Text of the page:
SBJ/June 21 - 27, 2004/Finance

Packers turn big-city profit: Record $23M

The Green Bay Packers earned a record $23 million during their 2004 fiscal year, making the smallest market in the NFL one of its most lucrative.

Buoyed by the first full season in a completely renovated Lambeau Field, the Packers’ operating revenue rose 17 percent to $179 million for the year ended March 31, which encompassed the 2003-04 season.

“I am happy to report we were 10th [in league revenue ranking] for the 2003 season,” said John Underwood, the team’s treasurer. “We were able to hold that rank even with Chicago and Philadelphia coming on line with new stadiums. … We can compete.”

Indeed, while the team ranks 10th in revenue, it is almost surely in the top handful of clubs in terms of profit because the Packers have so little debt. By contrast, the teams Underwood mentioned have large debt loads.

The Packers are the league’s only public team, and the company’s reported results, scheduled to be released Sunday, offer a rare snapshot into an NFL team’s and the secretive league’s finances.

In the 2003-04 season, for example, the club received $99.9 million of leaguewide revenue, $81.2 million from television, $11.4 million from its road-game share and $7.3 million of “other NFL revenue.” The other is everything but broadcast and cable TV money, and includes DirecTV, national sponsorships and licensing.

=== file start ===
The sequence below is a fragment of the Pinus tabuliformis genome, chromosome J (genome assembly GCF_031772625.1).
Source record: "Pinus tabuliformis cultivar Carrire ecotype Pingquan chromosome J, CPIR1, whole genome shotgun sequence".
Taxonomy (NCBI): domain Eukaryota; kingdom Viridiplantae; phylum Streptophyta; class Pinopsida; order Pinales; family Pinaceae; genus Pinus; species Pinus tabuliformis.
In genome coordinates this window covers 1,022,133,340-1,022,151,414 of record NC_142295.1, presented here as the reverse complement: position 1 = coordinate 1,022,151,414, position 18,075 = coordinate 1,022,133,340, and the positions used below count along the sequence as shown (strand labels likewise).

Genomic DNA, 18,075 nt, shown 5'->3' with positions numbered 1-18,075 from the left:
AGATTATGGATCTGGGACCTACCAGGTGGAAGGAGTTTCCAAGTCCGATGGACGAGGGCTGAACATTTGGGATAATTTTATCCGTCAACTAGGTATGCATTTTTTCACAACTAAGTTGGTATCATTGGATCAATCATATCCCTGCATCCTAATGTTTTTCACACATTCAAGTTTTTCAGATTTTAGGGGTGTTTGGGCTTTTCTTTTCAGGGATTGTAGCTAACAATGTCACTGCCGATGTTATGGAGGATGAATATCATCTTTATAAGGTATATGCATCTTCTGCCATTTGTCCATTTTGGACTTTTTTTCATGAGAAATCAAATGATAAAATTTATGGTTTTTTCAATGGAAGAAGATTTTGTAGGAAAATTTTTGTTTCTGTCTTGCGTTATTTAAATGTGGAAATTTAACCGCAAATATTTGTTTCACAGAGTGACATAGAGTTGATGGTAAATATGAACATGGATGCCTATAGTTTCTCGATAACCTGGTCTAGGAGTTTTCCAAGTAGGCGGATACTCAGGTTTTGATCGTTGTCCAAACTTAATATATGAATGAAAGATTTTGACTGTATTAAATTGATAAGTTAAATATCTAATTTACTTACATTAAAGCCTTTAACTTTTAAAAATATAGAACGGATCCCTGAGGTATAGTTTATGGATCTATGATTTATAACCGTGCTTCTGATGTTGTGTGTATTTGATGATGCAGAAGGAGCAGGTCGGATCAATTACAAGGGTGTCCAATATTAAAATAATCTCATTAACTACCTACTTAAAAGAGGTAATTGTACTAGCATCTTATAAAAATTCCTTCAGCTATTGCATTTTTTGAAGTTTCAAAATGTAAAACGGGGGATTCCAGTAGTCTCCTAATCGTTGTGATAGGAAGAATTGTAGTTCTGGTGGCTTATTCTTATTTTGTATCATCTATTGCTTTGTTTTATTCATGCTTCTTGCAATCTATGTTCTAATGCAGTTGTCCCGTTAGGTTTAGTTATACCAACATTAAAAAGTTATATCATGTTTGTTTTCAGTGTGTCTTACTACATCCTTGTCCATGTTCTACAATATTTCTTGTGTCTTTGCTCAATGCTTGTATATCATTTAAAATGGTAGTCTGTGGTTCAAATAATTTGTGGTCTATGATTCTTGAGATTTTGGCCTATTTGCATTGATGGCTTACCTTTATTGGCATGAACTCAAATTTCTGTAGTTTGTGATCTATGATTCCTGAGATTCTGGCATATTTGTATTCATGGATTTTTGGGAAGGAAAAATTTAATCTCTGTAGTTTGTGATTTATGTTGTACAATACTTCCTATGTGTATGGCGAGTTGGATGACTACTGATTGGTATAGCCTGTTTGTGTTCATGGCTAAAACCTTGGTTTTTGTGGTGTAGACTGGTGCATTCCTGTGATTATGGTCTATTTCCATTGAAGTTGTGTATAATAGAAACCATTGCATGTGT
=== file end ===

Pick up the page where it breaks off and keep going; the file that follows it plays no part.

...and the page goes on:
The Packers’ take of this category was padded by about $1 million because of the benefit from the league’s stadium financing fund and national radio broadcasts, said John Jones, the team’s chief operating officer. That would mean that the league on average distributed $6.3 million to each of its 32 clubs in this area, or $202 million.

If there is one area troubling the Packers, at least for management, it is the alarming rise in player bonus payments. The Indianapolis Colts’ Peyton Manning, for example, received a reported $34 million bonus for signing his $98 million deal.

“That percentage caught our eye,” Jones said. As a result, the team may revise the amount of money it is plowing into its corporate reserve fund, which is now where all profits go. The team had set a goal of having the fund equal the operations budget, but it now may set a higher target to account for the large bonus payments.

In fiscal 2004, the reserve fund reached $84.5 million, while the operating budget hit $113 million. The reserve fund is essentially a rainy-day pot, as the publicly owned team is without a deep-pocketed owner to fund large bonuses. The club thus needs another source.

The big increase in local revenue for the Packers derived primarily from the new Lambeau Field, which was financed primarily with public money. Ticket income jumped 30 percent to $26.5 million; marketing revenue rose 34 percent to $14 million; and Pro Shop dollars surged 38 percent to $15.3 million.

The team’s Atrium of a restaurant and shops enjoyed $3 million in revenue in its first year of operations.

The Packers’ income looks to decline slightly in the current fiscal year because of the lack of any further expansion fee payments, and investments in practice fields. More than 9 percent of the fiscal 2004 profit was derived from the Packers’ share of the Houston Texans’ expansion fee.

Green Bay Packers financials
Net income*
Operating revenue
Operating expenses
Revenue rank
Note: For fiscal years ended March 31
* Includes after-tax expansion fees from the Houston Texans from 2000 to 2004 and a one-time after-tax expansion-fee payment from the Cleveland Browns in 1999 of $10.6 million
Sources: Green Bay Packers annual reports, team executives

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